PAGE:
Friday, May 20, 2011


I just finished with a book. Notice that I did not say I "finished" it, but instead that I finished with it. Such is the plight of the borrower at the public library. One can always try.

And try I did. The book I'm talking about is The Seven Basic Plots by Christopher Booker. While it was amazingly helpful, I couldn't get through it, and it's not the first book I've failed to finish. I've been known to be a bit of a book whore, truth be told--I'll take five of them home with me on a given day and be faithful to one or none, I don't care. If they don't grab me right, I have better things to do with my life.

And this one grabbed me right. It's just that I ran out of time on it. It would be a great addition to my reference shelf, even with the obscene amount of copy errors it contains, because it resounds so deeply and truly in regard to story. Capital S Story, actually.

Given my lifelong immersion in Biblically sourced values, to include my perspectives on philosophy and religion, I came away from this book with a rather large exclamation mark over myself. Mr. Booker makes a case for the existence of seven basic plots, or archetypes of story, that define every book ever written, every fireside ghost tale ever told. But he also makes a case for these seven being types of each other, and gives examples of books that are exemplary of all of them at once.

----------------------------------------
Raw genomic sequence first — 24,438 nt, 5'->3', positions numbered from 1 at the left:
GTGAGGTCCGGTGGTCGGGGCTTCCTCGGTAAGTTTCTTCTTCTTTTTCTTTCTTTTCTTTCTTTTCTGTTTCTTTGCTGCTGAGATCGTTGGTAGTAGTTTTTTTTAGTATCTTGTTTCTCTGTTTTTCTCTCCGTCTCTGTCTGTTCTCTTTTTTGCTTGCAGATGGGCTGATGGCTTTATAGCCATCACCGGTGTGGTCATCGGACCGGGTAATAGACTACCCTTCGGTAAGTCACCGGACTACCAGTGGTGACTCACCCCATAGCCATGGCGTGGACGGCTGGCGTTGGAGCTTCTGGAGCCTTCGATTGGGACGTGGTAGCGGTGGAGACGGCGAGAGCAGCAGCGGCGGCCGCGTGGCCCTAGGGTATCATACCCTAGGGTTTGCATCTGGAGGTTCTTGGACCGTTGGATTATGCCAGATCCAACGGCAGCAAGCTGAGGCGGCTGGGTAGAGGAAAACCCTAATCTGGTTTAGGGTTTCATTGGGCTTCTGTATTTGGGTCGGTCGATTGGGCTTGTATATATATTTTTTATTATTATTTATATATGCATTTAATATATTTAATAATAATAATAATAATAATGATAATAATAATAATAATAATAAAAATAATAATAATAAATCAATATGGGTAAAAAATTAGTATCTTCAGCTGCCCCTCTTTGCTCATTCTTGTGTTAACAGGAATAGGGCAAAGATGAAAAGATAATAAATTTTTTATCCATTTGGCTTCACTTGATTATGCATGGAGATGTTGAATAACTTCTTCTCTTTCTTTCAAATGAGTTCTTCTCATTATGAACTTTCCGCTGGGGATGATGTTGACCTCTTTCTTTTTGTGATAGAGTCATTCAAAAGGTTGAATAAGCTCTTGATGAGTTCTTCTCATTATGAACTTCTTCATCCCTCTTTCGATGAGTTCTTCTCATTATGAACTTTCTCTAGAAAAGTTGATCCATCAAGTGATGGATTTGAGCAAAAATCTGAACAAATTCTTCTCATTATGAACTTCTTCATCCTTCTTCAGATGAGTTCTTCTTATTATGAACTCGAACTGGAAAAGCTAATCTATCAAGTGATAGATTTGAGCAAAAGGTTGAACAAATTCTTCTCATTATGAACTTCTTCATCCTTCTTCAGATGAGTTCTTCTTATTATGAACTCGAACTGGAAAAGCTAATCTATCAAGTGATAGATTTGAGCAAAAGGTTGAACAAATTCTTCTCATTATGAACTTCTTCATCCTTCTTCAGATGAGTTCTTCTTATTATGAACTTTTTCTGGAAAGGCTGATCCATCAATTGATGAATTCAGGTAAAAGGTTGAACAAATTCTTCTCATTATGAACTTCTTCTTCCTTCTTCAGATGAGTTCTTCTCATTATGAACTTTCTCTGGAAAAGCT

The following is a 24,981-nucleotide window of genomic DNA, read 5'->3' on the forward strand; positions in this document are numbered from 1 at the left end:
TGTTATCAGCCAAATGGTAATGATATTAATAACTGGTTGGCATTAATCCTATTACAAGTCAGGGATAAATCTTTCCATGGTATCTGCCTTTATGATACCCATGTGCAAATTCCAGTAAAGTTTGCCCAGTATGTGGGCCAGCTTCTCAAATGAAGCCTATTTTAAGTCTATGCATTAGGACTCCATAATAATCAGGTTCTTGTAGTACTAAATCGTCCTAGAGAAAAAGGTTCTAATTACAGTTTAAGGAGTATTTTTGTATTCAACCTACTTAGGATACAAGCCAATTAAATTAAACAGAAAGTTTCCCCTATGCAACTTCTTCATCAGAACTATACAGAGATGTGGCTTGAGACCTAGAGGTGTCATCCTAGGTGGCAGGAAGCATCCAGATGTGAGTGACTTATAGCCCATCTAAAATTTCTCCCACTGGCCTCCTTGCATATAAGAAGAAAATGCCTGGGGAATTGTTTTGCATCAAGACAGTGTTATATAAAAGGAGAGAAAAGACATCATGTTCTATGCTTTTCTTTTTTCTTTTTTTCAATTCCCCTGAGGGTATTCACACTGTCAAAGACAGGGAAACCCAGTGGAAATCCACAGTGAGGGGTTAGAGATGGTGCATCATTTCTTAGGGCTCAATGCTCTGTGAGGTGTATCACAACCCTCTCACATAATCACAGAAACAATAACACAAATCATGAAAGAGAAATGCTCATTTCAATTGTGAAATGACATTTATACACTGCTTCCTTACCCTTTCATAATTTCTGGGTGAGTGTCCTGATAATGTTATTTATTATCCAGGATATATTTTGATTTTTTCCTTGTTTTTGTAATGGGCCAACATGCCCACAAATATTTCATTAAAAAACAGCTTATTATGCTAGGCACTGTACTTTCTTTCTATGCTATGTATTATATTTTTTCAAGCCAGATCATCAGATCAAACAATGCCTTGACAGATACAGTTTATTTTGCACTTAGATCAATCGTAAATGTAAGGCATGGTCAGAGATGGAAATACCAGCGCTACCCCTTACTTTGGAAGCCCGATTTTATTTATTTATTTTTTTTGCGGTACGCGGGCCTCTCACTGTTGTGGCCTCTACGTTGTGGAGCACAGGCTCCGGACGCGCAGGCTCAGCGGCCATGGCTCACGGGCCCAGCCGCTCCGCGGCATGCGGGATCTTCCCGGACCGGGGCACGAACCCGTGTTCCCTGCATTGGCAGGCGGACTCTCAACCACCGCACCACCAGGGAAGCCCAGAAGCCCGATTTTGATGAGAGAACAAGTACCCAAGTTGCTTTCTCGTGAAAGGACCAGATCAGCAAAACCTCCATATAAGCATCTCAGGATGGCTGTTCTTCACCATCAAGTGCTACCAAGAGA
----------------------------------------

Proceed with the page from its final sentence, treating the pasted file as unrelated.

Tolkein's Lord of the Rings is one fine example. While this work is monumental (and I would argue remains as a singular representative of the fantasy genre), there is another story that resounds as The Archetype of all History.

That, in my opinion, is the Gospel. The story of creation, the fall, the flood, the giving of the law of Moses, exiles, ongoing redemptions, prophets, priests, judges, kings, and the innocent babe born right into the poverty of the midst of all of it, that hearkened back to a time before time, and the plan of redemption that we can see from here near the end has been interwoven throughout all of it--stuns the imagination and challenges any denial of its veracity. It actually takes a lot more energy to deny the truth of the Gospel than to accept it as the simple truth it is.

To me, Booker's work on the archetypes of story is yet another witness to the Glory of God, among millions of others that, wittingly or not, have verified the truth of the Original Story. One of the most amazing parts of it is that 1) the story is ongoing, and 2) we are participants. And what else can be said? I am intensely warmed and encouraged by all of it.

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